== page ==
Rick Majerus: Legendary Utah coach 'just loved basketball'
Rick Majerus, the basketball coach who took the University of Utah to the 1998 national championship game, died Saturday in Los Angeles at age 64 while awaiting a heart transplant, according to his longtime friend, philanthropist Jon M. Huntsman Sr.
Having left Utah in 2003, citing health issues, Majerus coached Saint Louis University's team for the past five years. In August, he took a leave of absence for the 2012-13 season and then announced two weeks ago that he would not return to the school.
Majerus' history of heart trouble began in 1989, at the start of his Utah tenure, when he underwent bypass surgery and missed most of that season. His heart ultimately failed Majerus, but to Huntsman, that was his friend's best attribute.
"His heart was bigger than he was," Huntsman told The Salt Lake Tribune on Saturday, citing Majerus' generosity and treatment of people in need.
"He showed kindness and innate goodness to the underdog and the underserved," Huntsman said.
Known for joking about his weight and eating habits, Majerus was very conscious of his health, constantly fighting to improve it. A stent was installed in his heart in the summer of 2011, enabling him to coach SLU to a 26-8 record with an NCAA Tournament victory over Memphis in March, but his heart condition worsened over the past six months.
In his profession, Majerus is remembered as "a fundamentalist guy with a great basketball mind," said former Jazz coach Jerry Sloan.
In his 14 seasons at Utah, where his trademark was the white sweater he wore during games, Majerus regularly took the Utes to the NCAA Tournament and made four appearances in the Sweet 16 or beyond. His greatest achievement came in 1998, when his team led by Andre Miller and Michael Doleac delivered a stunning 76-51 win over Arizona to earn the school's first Final Four berth in 32 years. The Utes then defeated North Carolina in the semifinals and led Kentucky by 10 points at halftime of the championship game, only to have the Wildcats rally for a 78-69 victory.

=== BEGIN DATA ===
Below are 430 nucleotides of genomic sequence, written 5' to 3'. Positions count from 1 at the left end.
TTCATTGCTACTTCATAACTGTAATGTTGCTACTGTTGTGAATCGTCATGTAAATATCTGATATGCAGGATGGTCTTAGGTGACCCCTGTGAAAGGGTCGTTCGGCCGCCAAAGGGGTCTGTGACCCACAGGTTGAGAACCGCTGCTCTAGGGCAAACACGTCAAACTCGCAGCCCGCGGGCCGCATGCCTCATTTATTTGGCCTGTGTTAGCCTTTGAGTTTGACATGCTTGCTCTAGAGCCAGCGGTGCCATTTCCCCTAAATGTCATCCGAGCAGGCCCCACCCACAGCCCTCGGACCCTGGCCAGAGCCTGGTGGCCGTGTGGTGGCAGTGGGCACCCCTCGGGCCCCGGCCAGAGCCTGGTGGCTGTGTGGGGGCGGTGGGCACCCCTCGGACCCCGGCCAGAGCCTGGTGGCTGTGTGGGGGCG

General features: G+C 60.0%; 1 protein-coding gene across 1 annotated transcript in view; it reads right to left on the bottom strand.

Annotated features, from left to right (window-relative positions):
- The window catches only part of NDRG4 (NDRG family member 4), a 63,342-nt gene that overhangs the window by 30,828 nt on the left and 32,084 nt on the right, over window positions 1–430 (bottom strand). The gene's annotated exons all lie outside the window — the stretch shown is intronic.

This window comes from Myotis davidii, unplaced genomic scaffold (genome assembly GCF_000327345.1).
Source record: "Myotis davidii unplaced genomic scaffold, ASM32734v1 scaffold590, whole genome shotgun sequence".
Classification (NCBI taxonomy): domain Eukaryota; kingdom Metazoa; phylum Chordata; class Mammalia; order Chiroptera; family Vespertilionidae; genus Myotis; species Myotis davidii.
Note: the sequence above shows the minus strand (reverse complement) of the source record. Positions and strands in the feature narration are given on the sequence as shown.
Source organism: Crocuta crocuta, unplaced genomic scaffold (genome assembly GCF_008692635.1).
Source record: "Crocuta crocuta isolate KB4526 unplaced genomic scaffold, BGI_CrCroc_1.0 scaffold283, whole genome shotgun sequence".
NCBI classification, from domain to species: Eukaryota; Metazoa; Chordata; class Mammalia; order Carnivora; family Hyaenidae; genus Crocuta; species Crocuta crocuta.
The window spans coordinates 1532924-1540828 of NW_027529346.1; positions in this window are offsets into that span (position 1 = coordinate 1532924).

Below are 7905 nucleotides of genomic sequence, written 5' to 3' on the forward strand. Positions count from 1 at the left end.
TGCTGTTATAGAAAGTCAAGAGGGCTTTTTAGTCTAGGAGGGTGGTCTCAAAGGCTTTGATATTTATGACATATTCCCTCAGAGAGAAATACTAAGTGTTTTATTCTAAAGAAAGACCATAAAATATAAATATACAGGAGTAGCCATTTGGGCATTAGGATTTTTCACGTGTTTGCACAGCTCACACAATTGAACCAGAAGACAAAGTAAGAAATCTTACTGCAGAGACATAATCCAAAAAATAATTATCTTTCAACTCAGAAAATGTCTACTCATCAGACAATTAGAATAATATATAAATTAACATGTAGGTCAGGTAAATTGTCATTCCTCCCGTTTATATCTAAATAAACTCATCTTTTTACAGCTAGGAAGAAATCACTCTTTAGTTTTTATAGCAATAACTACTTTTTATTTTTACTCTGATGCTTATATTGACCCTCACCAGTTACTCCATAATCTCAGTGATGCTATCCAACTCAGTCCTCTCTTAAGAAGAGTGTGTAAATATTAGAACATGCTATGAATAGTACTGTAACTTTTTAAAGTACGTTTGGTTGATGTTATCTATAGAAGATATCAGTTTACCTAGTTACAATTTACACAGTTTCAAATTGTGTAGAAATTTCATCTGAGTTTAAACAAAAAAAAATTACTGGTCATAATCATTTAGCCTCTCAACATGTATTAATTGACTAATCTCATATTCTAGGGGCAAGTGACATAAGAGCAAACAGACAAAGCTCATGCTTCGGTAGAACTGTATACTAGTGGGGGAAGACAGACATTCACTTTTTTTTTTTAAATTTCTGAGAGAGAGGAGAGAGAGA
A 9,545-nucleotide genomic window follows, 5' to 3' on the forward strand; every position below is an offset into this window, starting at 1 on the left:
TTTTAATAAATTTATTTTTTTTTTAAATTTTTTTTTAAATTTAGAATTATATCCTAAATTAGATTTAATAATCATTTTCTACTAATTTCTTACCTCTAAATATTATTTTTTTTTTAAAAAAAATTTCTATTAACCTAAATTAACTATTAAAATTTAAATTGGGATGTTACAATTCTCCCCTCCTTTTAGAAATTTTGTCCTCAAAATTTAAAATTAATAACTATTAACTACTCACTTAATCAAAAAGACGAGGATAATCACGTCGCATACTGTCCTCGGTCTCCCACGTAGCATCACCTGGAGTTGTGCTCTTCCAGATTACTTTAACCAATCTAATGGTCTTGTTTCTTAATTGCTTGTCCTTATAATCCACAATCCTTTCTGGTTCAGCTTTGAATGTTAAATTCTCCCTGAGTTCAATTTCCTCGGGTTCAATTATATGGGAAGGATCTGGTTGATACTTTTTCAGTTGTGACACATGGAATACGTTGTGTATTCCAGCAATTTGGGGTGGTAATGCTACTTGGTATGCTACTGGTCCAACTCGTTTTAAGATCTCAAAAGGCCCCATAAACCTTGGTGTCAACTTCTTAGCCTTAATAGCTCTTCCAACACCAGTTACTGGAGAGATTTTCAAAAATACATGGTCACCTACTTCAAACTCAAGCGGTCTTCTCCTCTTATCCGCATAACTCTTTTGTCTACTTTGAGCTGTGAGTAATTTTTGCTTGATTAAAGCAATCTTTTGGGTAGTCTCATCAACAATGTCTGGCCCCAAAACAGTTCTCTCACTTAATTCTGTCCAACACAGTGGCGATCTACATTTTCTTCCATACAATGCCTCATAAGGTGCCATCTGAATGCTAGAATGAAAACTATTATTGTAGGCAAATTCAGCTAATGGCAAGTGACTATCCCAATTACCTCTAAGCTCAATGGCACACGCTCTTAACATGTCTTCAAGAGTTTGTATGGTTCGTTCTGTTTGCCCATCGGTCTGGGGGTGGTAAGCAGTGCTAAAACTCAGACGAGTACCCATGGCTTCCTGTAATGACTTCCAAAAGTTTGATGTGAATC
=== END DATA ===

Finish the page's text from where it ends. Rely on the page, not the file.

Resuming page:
Majerus became renowned nationally for his overachieving program and his eccentricities, including living in a hotel suite near the campus. Nearly two-thirds of his 517 career victories came at Utah, where many of his players also excelled academically. His tenure included minor NCAA sanctions for extra benefits provided to players and reports of mistreatment of some athletes, including former Ute center Lance Allred, who detailed his experience in a recent book.
Other players revered him, including All-America forward Keith Van Horn, whom Majerus counseled following the death of his father during his freshman season. Majerus was the godfather of one of Van Horn's daughters.
Overall, Majerus' work at Utah is highly regarded. "Rick left a lasting legacy at the University of Utah, not only for the incredible success and national prominence he brought to our program, but also for the tremendous impact on the young men who were fortunate enough to play for him," Ute athletic director Chris Hill said in a statement.
Johnnie Bryant, a Utah Jazz staff member who joined the Utes after the Majerus era, cited Utah's winning tradition as a major attraction in his recruitment. "What he did with the talent that he had was unbelievable," Bryant said.
After leaving Utah, Majerus worked as an ESPN basketball analyst from 2004-07. He became USC's coach in December 2004 before abruptly resigning, saying his health concerns kept him from committing to the job.
In 2007, he was hired to build Saint Louis into a nationally recognized program and succeeded in his fifth year, after overcoming the only losing season (12-19) of his career in 2010-11.
"He just loved basketball," said Frank Layden, a former Jazz coach and executive. "He could sit and talk basketball with you for hours."
In a Tribune interview last year in St. Louis, Majerus detailed his ongoing relationships with former Ute players, basketball staff members and friends of the program. He also spoke of decorating two doors of his hotel suite with photos sent by families who stayed in the room he sponsored at the Huntsman Cancer Institute.
Huntsman described Majerus as "a great inspiration" in the founding of the center, because of his mother's struggles with cancer. Alyce Majerus died in August 2011.
Asked then how long he intended to keep working, Majerus said, "If you told me I had to coach five more years, I'd be depressed. If you told me I couldn't coach five more years, I'd be depressed."
One of his players at Saint Louis, guard Kyle Cassity, marveled about Majerus' drive during a rough season. "It doesn't matter if we're up, down, winning, losing, he coaches, coaches, coaches," Cassity said. "He never stops."
Reporters Steve Luhm and Bill Oram contributed to this report.
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